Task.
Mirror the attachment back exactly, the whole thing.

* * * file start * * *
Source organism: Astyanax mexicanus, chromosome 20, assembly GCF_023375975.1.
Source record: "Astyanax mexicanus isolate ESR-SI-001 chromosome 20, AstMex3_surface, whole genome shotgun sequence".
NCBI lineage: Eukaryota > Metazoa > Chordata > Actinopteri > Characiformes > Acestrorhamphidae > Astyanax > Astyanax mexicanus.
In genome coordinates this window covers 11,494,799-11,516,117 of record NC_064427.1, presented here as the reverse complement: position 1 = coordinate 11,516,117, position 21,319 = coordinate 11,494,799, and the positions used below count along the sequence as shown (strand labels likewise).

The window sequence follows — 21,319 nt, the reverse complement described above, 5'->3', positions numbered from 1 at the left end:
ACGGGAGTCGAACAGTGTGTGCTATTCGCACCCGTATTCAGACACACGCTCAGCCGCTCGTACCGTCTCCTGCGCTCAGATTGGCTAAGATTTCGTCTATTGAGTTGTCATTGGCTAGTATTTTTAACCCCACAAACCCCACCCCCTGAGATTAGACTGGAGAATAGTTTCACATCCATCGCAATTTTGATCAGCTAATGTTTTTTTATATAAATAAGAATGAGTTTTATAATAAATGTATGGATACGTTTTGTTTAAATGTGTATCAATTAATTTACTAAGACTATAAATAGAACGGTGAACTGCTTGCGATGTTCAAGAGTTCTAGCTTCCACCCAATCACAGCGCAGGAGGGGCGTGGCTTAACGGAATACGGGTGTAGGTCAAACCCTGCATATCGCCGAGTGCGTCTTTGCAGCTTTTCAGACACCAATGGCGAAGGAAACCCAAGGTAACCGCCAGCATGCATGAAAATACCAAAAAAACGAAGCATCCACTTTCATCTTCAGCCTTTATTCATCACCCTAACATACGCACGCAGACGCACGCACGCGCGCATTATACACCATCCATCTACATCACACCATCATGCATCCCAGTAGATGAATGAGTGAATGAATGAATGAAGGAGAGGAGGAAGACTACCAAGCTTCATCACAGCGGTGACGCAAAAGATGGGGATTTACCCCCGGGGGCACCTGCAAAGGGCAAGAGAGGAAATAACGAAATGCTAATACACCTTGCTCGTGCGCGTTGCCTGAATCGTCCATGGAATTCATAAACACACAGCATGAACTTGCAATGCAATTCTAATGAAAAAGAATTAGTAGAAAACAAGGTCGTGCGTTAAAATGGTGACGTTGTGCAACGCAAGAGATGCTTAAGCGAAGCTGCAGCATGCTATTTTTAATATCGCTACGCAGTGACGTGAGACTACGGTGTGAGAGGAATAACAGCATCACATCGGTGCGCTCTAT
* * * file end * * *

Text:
Source organism: Astyanax mexicanus, chromosome 20, assembly GCF_023375975.1.
Source record: "Astyanax mexicanus isolate ESR-SI-001 chromosome 20, AstMex3_surface, whole genome shotgun sequence".
NCBI lineage: Eukaryota > Metazoa > Chordata > Actinopteri > Characiformes > Acestrorhamphidae > Astyanax > Astyanax mexicanus.
In genome coordinates this window covers 11,494,799-11,516,117 of record NC_064427.1, presented here as the reverse complement: position 1 = coordinate 11,516,117, position 21,319 = coordinate 11,494,799, and the positions used below count along the sequence as shown (strand labels likewise).

The window sequence follows — 21,319 nt, the reverse complement described above, 5'->3', positions numbered from 1 at the left end:
ACGGGAGTCGAACAGTGTGTGCTATTCGCACCCGTATTCAGACACACGCTCAGCCGCTCGTACCGTCTCCTGCGCTCAGATTGGCTAAGATTTCGTCTATTGAGTTGTCATTGGCTAGTATTTTTAACCCCACAAACCCCACCCCCTGAGATTAGACTGGAGAATAGTTTCACATCCATCGCAATTTTGATCAGCTAATGTTTTTTTATATAAATAAGAATGAGTTTTATAATAAATGTATGGATACGTTTTGTTTAAATGTGTATCAATTAATTTACTAAGACTATAAATAGAACGGTGAACTGCTTGCGATGTTCAAGAGTTCTAGCTTCCACCCAATCACAGCGCAGGAGGGGCGTGGCTTAACGGAATACGGGTGTAGGTCAAACCCTGCATATCGCCGAGTGCGTCTTTGCAGCTTTTCAGACACCAATGGCGAAGGAAACCCAAGGTAACCGCCAGCATGCATGAAAATACCAAAAAAACGAAGCATCCACTTTCATCTTCAGCCTTTATTCATCACCCTAACATACGCACGCAGACGCACGCACGCGCGCATTATACACCATCCATCTACATCACACCATCATGCATCCCAGTAGATGAATGAGTGAATGAATGAATGAAGGAGAGGAGGAAGACTACCAAGCTTCATCACAGCGGTGACGCAAAAGATGGGGATTTACCCCCGGGGGCACCTGCAAAGGGCAAGAGAGGAAATAACGAAATGCTAATACACCTTGCTCGTGCGCGTTGCCTGAATCGTCCATGGAATTCATAAACACACAGCATGAACTTGCAATGCAATTCTAATGAAAAAGAATTAGTAGAAAACAAGGTCGTGCGTTAAAATGGTGACGTTGTGCAACGCAAGAGATGCTTAAGCGAAGCTGCAGCATGCTATTTTTAATATCGCTACGCAGTGACGTGAGACTACGGTGTGAGAGGAATAACAGCATCACATCGGTGCGCTCTAT